It’s All Geek to Me

Basically, this blog consists of topic after topic I poach from other bloggers. Ain’t I stinker?

This terrific post at pandagon got me thinking about geekery and what qualifies as “geeky” these days.  But before I address that, I wanna address the poster that inspired the post.

I genuinely believe the graphic is well-meaning. But there are a few things that rub me the wrong way:

1.) The “geek” women are all clearly very thin, attractive women largely conforming to beauty norms. I don’t see any fat or old chicks there. Why? Not aspirational?

2.) As Amanda mentioned in her pandagon piece, the presence of Lady Gaga confuses me a bit. I actually think Lady Gaga is kind of neato. She’s creative, she’s driven, she writes her own songs, and she’s pleasantly weird. Sooooooooo maybe not the best pop culture phenomenon to bemoan. Lady Gaga’s one of the good ones, guys. Honest.

3.) The top images have one thing in common–they’re sexy or at least pretending at sexiness. The message I get from this is that these well-meaning–I’m assuming–fellows are getting all “NOT WITH MY DAUGHTER, YOU DON’T!” on us. That is part of the whole overprotective sex referee shtick that so many people apparently find charming, but I find odd and inappropriate.

4.) The idea that having a raygun makes a woman tough and strong. I got news for ya. Most women are tougher and stronger than you could possibly fathom. And we’re tough without rayguns.


But the thing that really fascinated me about the entry and ensuing comments is whole notion of what constitutes geekery in the first place.I’ve always thought of geekery as anything that evoked a sense of devotion that went well beyond casual interest; it was anything where people got “deep into the weeds” of a thing. And, so, I wonder is it a term that’s used too broadly or not broadly enough? And when we describe geekery do we often exclude phenomenons that are predominantly of interest to women? In other words, can geekery encompass things like scrapbooking, crafting, knitting, soap opera-watching, romance novel-reading? And what about things that are not necessarily dominated by either gender, like intense movie appreciation or any sort of creative outlet like painting or digital art (which particularly lends itself to geekery because most digital artists share their works online and communicate with other digital artists)?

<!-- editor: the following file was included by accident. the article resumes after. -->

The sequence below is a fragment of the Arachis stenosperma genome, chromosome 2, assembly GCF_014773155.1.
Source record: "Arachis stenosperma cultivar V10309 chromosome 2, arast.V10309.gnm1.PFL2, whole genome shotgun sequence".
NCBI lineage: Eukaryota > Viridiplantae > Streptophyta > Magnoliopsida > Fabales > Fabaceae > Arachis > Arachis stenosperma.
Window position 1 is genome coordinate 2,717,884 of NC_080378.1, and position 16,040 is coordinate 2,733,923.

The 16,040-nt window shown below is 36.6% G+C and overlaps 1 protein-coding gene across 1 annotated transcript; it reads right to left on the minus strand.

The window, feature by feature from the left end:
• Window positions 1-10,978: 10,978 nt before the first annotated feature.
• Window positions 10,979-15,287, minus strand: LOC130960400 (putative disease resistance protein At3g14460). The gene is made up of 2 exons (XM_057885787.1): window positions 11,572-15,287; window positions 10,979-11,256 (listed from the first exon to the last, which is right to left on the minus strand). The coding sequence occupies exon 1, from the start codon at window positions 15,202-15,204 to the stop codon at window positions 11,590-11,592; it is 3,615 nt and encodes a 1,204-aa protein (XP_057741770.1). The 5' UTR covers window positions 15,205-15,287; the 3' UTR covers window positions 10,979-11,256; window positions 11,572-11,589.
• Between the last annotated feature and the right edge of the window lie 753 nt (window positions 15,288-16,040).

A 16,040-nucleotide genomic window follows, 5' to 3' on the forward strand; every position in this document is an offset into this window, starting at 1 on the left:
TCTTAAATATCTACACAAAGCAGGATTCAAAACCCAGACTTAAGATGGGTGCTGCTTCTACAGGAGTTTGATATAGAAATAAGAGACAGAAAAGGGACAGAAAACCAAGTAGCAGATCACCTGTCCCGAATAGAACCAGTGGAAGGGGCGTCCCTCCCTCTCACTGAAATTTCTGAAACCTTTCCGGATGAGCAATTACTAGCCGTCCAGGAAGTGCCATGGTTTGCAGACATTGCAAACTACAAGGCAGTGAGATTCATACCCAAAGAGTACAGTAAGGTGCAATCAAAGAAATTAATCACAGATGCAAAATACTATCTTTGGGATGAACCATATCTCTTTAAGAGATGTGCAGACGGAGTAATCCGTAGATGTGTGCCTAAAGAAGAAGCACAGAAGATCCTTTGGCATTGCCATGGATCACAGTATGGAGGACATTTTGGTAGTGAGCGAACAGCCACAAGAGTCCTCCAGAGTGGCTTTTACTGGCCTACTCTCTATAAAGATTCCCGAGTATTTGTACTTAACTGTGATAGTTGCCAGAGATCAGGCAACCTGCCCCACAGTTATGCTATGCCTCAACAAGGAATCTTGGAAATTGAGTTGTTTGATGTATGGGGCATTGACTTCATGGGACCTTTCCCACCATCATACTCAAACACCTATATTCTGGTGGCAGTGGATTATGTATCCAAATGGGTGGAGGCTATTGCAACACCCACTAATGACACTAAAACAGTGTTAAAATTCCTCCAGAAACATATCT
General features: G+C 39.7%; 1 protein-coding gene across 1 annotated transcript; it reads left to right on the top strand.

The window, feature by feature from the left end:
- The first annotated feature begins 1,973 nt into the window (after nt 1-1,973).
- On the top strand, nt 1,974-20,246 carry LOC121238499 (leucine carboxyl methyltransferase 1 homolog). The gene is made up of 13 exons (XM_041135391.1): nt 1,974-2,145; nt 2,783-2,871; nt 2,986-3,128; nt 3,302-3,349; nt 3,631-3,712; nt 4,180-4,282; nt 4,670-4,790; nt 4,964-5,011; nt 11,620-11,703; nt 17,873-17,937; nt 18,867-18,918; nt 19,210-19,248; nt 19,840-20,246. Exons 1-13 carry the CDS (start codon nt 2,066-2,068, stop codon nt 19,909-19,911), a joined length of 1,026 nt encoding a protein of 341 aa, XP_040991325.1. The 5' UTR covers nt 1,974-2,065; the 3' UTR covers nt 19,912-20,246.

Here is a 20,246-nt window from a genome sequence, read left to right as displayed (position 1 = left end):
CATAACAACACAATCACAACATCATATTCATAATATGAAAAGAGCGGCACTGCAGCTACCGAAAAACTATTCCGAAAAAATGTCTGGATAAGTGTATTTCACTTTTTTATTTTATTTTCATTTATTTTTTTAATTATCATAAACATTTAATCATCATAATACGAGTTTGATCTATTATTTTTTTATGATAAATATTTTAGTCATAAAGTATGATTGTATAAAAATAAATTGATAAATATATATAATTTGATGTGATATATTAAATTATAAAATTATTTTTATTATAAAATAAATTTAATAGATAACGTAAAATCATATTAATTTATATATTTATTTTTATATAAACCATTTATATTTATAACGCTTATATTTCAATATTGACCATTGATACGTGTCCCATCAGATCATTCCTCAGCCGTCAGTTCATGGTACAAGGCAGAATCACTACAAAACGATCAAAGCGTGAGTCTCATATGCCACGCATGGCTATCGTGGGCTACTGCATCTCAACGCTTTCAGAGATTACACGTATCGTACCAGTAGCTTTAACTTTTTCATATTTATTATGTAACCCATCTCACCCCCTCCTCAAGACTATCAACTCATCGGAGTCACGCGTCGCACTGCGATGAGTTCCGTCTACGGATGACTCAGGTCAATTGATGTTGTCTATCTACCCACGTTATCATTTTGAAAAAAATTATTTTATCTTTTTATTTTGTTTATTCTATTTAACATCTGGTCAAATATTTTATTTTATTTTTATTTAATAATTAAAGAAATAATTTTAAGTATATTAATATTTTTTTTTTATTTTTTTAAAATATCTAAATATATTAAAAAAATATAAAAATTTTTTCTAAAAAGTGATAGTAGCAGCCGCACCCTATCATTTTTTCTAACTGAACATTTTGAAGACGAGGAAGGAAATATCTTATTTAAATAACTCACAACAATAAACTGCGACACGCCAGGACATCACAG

I ask because I think geekery is something that is esteemed these days. People demure and say sheepishly “I’m a geek” or “I geek out to music” but when they do so they’re really paying themselves a compliment. And that’s something I’ve yet to see discussed…so…discuss.


30 thoughts on “It’s All Geek to Me

  1. What gets me about the original graphic is that they seem to have deliberately left out Seven Of Nine because her popularity would blow away their entire argument.

    (VS, could you be a pal and delete the previous comment because I inadvertently made my e-mail address public? Thanks and sorry to trouble you.)

  2. Good analysis. There are also a fair amount of problematic stuff in Sci Fi culture regarding the female role models- the next person who tells me Sydney Bristow was a kickass female character will witness me chewing my leg off at the knee and throwing it at them. 🙂

    and it’s incredibly silly to put GaGa in there, I agree, because she’s all about playing with perceptions and stereotypes, and screwing with reactions to her sexiness.

  3. The definition of geek that the image works from is person (presumed dude-person) who liked sci-fi/comics/whatever that wasn’t really mainstream (except maybe in movies) & admitted it. There was a time when people who made references to Star anything were considered chumps & losers.